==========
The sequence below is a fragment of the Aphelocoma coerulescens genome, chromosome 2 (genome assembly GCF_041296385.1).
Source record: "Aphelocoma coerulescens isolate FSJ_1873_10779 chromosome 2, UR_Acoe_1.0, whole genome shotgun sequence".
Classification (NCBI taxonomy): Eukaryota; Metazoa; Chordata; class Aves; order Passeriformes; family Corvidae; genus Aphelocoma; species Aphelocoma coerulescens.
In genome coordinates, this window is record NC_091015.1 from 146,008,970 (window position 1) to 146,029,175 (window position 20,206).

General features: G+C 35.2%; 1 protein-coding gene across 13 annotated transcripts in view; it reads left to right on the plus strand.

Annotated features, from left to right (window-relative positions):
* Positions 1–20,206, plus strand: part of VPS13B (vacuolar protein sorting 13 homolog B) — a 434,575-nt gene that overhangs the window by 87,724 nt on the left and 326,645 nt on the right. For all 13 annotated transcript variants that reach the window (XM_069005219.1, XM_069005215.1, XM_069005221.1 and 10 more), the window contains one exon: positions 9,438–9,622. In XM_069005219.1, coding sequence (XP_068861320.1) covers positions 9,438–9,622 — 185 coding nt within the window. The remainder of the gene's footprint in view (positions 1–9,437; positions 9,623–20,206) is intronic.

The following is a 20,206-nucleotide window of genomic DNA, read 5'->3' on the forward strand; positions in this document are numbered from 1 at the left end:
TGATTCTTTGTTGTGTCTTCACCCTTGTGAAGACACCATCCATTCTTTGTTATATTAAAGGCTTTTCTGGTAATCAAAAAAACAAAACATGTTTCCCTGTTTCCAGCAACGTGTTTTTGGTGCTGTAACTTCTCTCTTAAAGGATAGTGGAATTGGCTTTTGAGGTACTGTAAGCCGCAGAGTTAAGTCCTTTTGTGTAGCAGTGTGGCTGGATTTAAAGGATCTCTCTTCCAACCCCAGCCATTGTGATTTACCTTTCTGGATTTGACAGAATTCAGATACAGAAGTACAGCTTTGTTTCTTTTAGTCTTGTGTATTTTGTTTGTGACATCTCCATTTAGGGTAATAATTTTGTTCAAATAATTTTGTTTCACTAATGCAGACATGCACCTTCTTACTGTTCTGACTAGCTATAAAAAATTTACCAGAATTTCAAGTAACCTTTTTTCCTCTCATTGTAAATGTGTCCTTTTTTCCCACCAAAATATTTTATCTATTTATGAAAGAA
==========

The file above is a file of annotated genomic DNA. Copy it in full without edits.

The sequence below is a fragment of the Aphelocoma coerulescens genome, chromosome 2 (genome assembly GCF_041296385.1).
Source record: "Aphelocoma coerulescens isolate FSJ_1873_10779 chromosome 2, UR_Acoe_1.0, whole genome shotgun sequence".
Classification (NCBI taxonomy): Eukaryota; Metazoa; Chordata; class Aves; order Passeriformes; family Corvidae; genus Aphelocoma; species Aphelocoma coerulescens.
In genome coordinates, this window is record NC_091015.1 from 146,008,970 (window position 1) to 146,029,175 (window position 20,206).

General features: G+C 35.2%; 1 protein-coding gene across 13 annotated transcripts in view; it reads left to right on the plus strand.

Annotated features, from left to right (window-relative positions):
* Positions 1–20,206, plus strand: part of VPS13B (vacuolar protein sorting 13 homolog B) — a 434,575-nt gene that overhangs the window by 87,724 nt on the left and 326,645 nt on the right. For all 13 annotated transcript variants that reach the window (XM_069005219.1, XM_069005215.1, XM_069005221.1 and 10 more), the window contains one exon: positions 9,438–9,622. In XM_069005219.1, coding sequence (XP_068861320.1) covers positions 9,438–9,622 — 185 coding nt within the window. The remainder of the gene's footprint in view (positions 1–9,437; positions 9,623–20,206) is intronic.

The following is a 20,206-nucleotide window of genomic DNA, read 5'->3' on the forward strand; positions in this document are numbered from 1 at the left end:
TGATTCTTTGTTGTGTCTTCACCCTTGTGAAGACACCATCCATTCTTTGTTATATTAAAGGCTTTTCTGGTAATCAAAAAAACAAAACATGTTTCCCTGTTTCCAGCAACGTGTTTTTGGTGCTGTAACTTCTCTCTTAAAGGATAGTGGAATTGGCTTTTGAGGTACTGTAAGCCGCAGAGTTAAGTCCTTTTGTGTAGCAGTGTGGCTGGATTTAAAGGATCTCTCTTCCAACCCCAGCCATTGTGATTTACCTTTCTGGATTTGACAGAATTCAGATACAGAAGTACAGCTTTGTTTCTTTTAGTCTTGTGTATTTTGTTTGTGACATCTCCATTTAGGGTAATAATTTTGTTCAAATAATTTTGTTTCACTAATGCAGACATGCACCTTCTTACTGTTCTGACTAGCTATAAAAAATTTACCAGAATTTCAAGTAACCTTTTTTCCTCTCATTGTAAATGTGTCCTTTTTTCCCACCAAAATATTTTATCTATTTATGAAAGAA